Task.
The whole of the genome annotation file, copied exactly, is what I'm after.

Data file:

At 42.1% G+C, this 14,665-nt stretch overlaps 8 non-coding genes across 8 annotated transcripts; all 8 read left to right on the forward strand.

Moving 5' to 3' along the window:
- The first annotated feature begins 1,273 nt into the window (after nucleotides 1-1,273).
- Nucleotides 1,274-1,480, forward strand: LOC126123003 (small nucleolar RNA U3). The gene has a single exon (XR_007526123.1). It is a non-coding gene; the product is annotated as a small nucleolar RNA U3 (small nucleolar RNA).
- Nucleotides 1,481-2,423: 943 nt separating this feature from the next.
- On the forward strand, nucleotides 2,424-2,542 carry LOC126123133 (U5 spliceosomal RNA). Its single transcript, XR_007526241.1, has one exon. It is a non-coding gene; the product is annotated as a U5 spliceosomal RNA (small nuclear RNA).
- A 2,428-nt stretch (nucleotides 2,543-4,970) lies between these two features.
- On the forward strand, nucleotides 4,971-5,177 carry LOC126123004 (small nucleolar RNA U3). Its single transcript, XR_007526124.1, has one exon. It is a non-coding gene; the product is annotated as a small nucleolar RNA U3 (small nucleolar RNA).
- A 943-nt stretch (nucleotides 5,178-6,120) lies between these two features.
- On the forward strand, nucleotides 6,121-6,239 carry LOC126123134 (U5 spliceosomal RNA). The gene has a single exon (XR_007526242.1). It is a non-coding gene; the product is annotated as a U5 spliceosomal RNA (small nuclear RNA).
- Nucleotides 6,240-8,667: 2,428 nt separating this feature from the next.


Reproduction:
At 42.1% G+C, this 14,665-nt stretch overlaps 8 non-coding genes across 8 annotated transcripts; all 8 read left to right on the forward strand.

Moving 5' to 3' along the window:
- The first annotated feature begins 1,273 nt into the window (after nucleotides 1-1,273).
- Nucleotides 1,274-1,480, forward strand: LOC126123003 (small nucleolar RNA U3). The gene has a single exon (XR_007526123.1). It is a non-coding gene; the product is annotated as a small nucleolar RNA U3 (small nucleolar RNA).
- Nucleotides 1,481-2,423: 943 nt separating this feature from the next.
- On the forward strand, nucleotides 2,424-2,542 carry LOC126123133 (U5 spliceosomal RNA). Its single transcript, XR_007526241.1, has one exon. It is a non-coding gene; the product is annotated as a U5 spliceosomal RNA (small nuclear RNA).
- A 2,428-nt stretch (nucleotides 2,543-4,970) lies between these two features.
- On the forward strand, nucleotides 4,971-5,177 carry LOC126123004 (small nucleolar RNA U3). Its single transcript, XR_007526124.1, has one exon. It is a non-coding gene; the product is annotated as a small nucleolar RNA U3 (small nucleolar RNA).
- A 943-nt stretch (nucleotides 5,178-6,120) lies between these two features.
- On the forward strand, nucleotides 6,121-6,239 carry LOC126123134 (U5 spliceosomal RNA). The gene has a single exon (XR_007526242.1). It is a non-coding gene; the product is annotated as a U5 spliceosomal RNA (small nuclear RNA).
- Nucleotides 6,240-8,667: 2,428 nt separating this feature from the next.